Record Display for the EPA National Library Catalog

RECORD NUMBER: 143 OF 526

OLS Field Name OLS Field Data
Main Title Continued Research in Mesoscale Air Pollution Simulation Modeling. Volume 5. Refinements in Numerical Analysis, Transport, Chemistry, and Pollutant Removal.
Author Killus, J. P. ; Meyer, J. P. ; Durran, D. R. ; Anderson, G. E. ; Jerskey, T. N. ;
CORP Author Systems Applications, Inc., San Rafael, CA.;Environmental Sciences Research Lab., Research Triangle Park, NC.
Year Published 1984
Report Number EPA-68-02-2216; EPA/600/3-84/095A;
Stock Number PB85-137362
Additional Subjects Air pollution ; Mathematical models ; Atmospheric models ; Computerized simulation ; Transport properties ; Chemistry ; Air pollution control ; Aerosols ; Concentration(Composition) ; Ozone ; Nitrogen dioxide ; Sulfur dioxide ; Airshed model ; Numerical solution
Holdings
Library Call Number Additional Info Location Last
Modified
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Status
NTIS  PB85-137362 Most EPA libraries have a fiche copy filed under the call number shown. Check with individual libraries about paper copy. NTIS 06/23/1988
Collation 238p
Abstract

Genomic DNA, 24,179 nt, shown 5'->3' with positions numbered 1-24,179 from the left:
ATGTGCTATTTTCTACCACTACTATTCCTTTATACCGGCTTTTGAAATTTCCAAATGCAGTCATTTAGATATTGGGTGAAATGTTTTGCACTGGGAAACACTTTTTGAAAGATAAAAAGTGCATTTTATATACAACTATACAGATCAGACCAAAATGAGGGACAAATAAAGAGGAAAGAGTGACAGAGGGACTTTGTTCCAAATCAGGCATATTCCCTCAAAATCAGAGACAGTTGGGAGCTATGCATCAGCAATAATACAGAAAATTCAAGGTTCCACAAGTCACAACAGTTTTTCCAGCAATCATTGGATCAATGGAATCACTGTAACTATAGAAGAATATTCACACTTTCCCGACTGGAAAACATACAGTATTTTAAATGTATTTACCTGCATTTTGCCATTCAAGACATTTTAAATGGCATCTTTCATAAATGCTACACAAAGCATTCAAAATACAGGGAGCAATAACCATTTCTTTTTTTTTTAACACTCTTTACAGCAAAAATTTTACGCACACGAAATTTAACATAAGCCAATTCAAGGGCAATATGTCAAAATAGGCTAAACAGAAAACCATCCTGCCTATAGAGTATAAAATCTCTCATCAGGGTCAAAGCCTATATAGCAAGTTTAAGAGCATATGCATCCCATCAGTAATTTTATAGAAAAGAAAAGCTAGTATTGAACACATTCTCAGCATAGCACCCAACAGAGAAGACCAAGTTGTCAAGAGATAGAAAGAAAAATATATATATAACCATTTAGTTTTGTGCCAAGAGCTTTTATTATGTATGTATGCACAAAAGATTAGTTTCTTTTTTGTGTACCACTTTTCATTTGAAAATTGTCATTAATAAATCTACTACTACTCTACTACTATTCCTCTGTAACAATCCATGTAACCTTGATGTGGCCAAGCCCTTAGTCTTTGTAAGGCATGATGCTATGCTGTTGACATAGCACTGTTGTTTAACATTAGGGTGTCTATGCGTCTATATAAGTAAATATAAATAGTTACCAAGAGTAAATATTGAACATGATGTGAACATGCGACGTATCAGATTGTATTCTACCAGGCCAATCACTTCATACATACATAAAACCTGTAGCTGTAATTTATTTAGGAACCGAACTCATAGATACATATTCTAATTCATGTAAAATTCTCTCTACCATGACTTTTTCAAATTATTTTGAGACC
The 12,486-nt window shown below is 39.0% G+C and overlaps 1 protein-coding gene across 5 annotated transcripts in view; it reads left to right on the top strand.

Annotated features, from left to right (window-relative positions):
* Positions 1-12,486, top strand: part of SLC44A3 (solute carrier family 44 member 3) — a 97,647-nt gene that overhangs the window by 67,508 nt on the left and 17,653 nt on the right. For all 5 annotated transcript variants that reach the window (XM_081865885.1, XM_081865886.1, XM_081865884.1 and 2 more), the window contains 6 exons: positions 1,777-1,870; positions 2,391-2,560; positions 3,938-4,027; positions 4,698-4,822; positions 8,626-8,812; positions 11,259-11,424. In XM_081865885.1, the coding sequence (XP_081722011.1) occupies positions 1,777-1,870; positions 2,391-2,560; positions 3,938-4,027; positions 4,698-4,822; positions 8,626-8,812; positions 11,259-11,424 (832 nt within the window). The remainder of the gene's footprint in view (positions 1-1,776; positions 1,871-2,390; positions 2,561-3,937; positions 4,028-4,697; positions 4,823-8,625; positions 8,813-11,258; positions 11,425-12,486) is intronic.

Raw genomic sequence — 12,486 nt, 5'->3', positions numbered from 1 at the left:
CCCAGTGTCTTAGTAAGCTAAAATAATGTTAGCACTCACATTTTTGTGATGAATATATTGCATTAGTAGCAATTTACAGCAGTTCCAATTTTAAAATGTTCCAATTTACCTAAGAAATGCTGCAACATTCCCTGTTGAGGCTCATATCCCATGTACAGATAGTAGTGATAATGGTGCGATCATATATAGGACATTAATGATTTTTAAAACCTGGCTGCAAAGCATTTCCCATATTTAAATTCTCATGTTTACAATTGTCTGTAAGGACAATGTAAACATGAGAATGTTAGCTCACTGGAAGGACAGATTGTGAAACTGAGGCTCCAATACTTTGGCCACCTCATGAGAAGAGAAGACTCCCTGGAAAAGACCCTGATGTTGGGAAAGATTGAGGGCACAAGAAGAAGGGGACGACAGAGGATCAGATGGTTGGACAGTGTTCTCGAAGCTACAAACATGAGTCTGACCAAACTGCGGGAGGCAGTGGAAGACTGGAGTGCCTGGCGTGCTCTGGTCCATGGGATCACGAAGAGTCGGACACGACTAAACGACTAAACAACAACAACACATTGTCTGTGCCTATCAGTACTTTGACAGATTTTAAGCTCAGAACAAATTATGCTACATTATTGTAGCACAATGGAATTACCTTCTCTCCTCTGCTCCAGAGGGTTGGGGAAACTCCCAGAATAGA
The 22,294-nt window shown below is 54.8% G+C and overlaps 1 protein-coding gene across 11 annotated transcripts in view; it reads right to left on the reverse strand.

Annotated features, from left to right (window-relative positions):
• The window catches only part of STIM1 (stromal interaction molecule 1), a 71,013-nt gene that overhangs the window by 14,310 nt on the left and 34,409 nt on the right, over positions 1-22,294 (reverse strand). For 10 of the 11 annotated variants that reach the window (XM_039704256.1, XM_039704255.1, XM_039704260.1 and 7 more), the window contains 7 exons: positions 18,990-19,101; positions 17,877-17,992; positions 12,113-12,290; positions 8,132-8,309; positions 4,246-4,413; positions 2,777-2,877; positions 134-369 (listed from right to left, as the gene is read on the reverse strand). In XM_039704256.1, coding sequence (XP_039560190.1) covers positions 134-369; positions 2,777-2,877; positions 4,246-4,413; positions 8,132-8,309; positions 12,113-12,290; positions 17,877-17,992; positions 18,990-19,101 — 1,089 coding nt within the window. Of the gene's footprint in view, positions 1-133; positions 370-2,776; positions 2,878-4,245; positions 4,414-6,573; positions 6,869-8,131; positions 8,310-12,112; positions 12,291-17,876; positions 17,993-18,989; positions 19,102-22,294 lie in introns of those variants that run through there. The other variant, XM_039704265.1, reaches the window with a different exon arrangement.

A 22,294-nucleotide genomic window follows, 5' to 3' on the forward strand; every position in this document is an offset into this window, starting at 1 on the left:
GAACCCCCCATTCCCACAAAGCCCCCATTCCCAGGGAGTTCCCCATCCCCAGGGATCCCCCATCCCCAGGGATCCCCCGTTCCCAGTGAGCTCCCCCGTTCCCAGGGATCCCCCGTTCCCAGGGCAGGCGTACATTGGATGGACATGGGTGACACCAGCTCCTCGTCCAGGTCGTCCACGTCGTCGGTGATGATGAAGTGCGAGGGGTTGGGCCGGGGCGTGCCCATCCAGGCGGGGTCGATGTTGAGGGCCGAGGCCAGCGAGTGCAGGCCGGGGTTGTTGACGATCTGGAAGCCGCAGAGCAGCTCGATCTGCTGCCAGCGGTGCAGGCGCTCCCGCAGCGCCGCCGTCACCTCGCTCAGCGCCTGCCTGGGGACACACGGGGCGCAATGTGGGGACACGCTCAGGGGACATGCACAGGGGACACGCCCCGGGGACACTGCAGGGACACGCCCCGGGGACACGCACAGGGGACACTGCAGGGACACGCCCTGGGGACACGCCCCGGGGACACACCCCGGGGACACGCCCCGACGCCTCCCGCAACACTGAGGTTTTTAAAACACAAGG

Two numerical integration methods identified as having features that provided significant improvements over the technique originally embedded in the Airshed Model have been evaluated. Of particular concern was the treatment of horizontal transport. In the evaluation of the schemes, the predictions resulting from the SHASTA method differed no more than about 20 percent from those generated using the original method. In addition, SHASTA posseses the better blend of computational speed and minimum error propagation. An objective analysis technique for obtaining a gridded, time-varying, fully three-dimensional wind field for the Airshed Model from available measurements has been developed. The technique accounts for urban heat island effects and should be directly applicable to relatively flat areas. A 42-step chemical kinetic mechanism for describing the chemical transformations of organics, NOx, O3, and SO2 and the production of sulfate, nitrate, and organic aerosols is presented. A unique feature of this mechanism is the explicit consideration given to the carbon bonds making up each organic molecule. An algorithm that relates the effective deposition velocity to the stability of the atmosphere and the type of surface has been implemented in the Airshed Model. Surface removal processes may significantly affect the concentrations of O3, NO2, and SO2.